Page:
Deaf Education Home Page
Instructional Strategies Home Page

Developing Awareness That Gestures, Sounds, and Printed Configurations Can Symbolize Objects and Events

Key Words: Instructional Strategies, Deaf Education, K-12

Type: Intervention Strategies

Topic: Developing Awareness of Symbols

Focus: Severely Communicatively Impaired

Summary:

"An initial step in any augmentative communication intervention program is making certain the client realizes that gestures, sounds (both speech and other), and printed configurations (words, Blissymbols, drawings, manipulatable tokens, etc.) can represent objects and events. To develop this awareness, he or she must be able to do the following (Carrier & Peak, 1975, pp. 6-7):

1. Discriminate among the various members of the symbol set,

2. Discriminate among various classes of environmental stimuli that call for different symbolic responses,

3. Discriminate among various sequential arrangements of stimuli (declarative sentences, interrogative sentences, etc.),

4. Associate symbols and environmental stimuli (meanings), and

5. Associate sequential arrangements and meanings." (p. 212)

"The client has to be able to discriminate among the various gestures, sounds, and printed configurations that are being used as symbols (i.e., the various members of the symbol set). Strategies for developing such awareness for a symbol set consisting of manipulatable tokens are included in the Non-SLIP Program (Carrier & Peak, 1975). These strategies are adaptable for other types of symbol sets." (p. 212)

"The client also has to be able to discriminate among the various classes of objects or events ("units of experience") that can be represented by the symbols in the set he or she will be using. To do this, the client must be aware of both how they are similar and how they are different. Specifically, he or she must be aware of the attribute(s) on the basis of which individual objects and events are assignable to a class (or category) that can be represented by a given symbol. An apple, a peanut, a hamburger, and ice cream, for example, all have the attribute of being edible. They are thus assignable to a class (or category) that can be represented by a symbol such as the word "food," a gesture in which a finger is pointed to the mouth or to a drawing of someone eating. The client also must be able to discriminate objects and events for which the use of the symbol would be appropriate from those for which it would be inappropriate (because they do not possess the attribute, or attributes, necessary for assignment to the category symbolized). While an apple, a peanut, a hamburger, and ice cream can be symbolized by the word "food," a pipe, a hammer, and a chair cannot. Strategies for discriminating among various classes of environmental stimuli that call for different symbol responses are included in the Non-SLIP Program (Carrier & Peak, 1975)." (p. 212)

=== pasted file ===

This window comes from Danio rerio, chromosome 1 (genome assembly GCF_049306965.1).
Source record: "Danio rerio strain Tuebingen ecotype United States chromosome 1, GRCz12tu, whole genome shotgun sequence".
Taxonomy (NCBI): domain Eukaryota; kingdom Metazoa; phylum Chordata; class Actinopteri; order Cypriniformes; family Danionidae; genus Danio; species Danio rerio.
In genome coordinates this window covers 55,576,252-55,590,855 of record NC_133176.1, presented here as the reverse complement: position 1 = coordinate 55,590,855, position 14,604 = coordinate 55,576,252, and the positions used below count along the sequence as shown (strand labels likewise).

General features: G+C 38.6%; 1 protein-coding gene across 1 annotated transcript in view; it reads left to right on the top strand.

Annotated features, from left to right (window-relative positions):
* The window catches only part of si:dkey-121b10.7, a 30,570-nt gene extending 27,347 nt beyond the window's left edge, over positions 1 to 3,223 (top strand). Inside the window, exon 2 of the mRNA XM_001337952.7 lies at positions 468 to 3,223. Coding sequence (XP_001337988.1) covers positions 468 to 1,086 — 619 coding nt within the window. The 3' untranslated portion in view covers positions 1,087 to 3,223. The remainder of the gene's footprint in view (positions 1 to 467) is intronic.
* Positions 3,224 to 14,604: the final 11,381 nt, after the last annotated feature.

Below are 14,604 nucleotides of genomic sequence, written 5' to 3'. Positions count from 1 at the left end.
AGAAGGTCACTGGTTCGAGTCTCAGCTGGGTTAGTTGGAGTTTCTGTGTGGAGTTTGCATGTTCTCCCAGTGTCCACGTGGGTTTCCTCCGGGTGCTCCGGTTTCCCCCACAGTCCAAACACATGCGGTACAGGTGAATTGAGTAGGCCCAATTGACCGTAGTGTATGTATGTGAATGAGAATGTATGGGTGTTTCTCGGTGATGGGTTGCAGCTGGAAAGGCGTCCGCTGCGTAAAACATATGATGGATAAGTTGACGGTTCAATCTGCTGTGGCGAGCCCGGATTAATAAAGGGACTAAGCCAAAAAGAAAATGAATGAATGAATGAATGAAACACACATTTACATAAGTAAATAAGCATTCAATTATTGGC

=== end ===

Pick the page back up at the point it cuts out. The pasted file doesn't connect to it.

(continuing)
"A third competency the client must have if his or her communication is to be more complex than the presentation of single symbols is the ability to discriminate among various sequential arrangements of symbols. The client has to be able to discriminate among the various sequential arrangements of symbols. The client has to be able to discriminate among the various types of permutations and combinations (orderings) of the symbols in the set that are usable for encoding messages. Tasks for providing such training are included in the Non-SLIP Program (Carrier & Peak, 1975)." (p. 212-13)

"Once the client can discriminate among the environmental stimuli (objects and events) that he or she will be taught to symbolize and the symbols used to represent them, he or she can be taught how symbols and environmental stimuli are associated. That is, the client can be taught that symbols can represent environmental stimuli even when they are not present. A person has to understand this relationship between symbol and referent intuitively before he or she can learn to use any symbol system." (p. 213)

"After the client understands how individual symbols and environmental stimuli are related, he or she can be taught how combinations of symbols are related to environmental stimuli. Both the symbols with which a particular symbol is combined and its location in a series (or symbols) can influence its meaning. Ordered combinations of symbols, of course, can encode messages that it would not be possible to encode using symbols. The Non-SLIP Program (Carrier & Peak, 1975) also includes tasks that are usable for developing an understanding of this concept." (p. 213)

Reference:

Carrier, Jr., J.K., & Peak, T. (1975). Program Manual for Non-SLIP (Non-Speech Language Initiation Program). Lawrence, KS: H & H Enterprises.

Silverman, Franklin, H. (1995). Communication for the Speechless (3rd ed.) Needham Heights, MA: Allyn & Bacon.

Grace Shanafelt/K.S.U. Student/Deaf Ed. Major